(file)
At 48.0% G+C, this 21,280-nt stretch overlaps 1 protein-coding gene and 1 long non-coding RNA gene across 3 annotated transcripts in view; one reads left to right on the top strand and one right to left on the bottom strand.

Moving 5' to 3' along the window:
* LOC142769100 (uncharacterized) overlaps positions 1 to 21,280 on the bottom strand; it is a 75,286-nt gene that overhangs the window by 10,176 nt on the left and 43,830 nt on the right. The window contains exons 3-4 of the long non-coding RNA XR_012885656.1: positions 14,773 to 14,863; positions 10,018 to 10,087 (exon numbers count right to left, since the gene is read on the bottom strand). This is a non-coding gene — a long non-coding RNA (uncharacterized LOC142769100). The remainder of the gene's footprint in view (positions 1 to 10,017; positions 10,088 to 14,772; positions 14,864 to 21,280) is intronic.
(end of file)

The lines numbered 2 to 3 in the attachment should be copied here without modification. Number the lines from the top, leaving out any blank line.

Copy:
Moving 5' to 3' along the window:
* LOC142769100 (uncharacterized) overlaps positions 1 to 21,280 on the bottom strand; it is a 75,286-nt gene that overhangs the window by 10,176 nt on the left and 43,830 nt on the right. The window contains exons 3-4 of the long non-coding RNA XR_012885656.1: positions 14,773 to 14,863; positions 10,018 to 10,087 (exon numbers count right to left, since the gene is read on the bottom strand). This is a non-coding gene — a long non-coding RNA (uncharacterized LOC142769100). The remainder of the gene's footprint in view (positions 1 to 10,017; positions 10,088 to 14,772; positions 14,864 to 21,280) is intronic.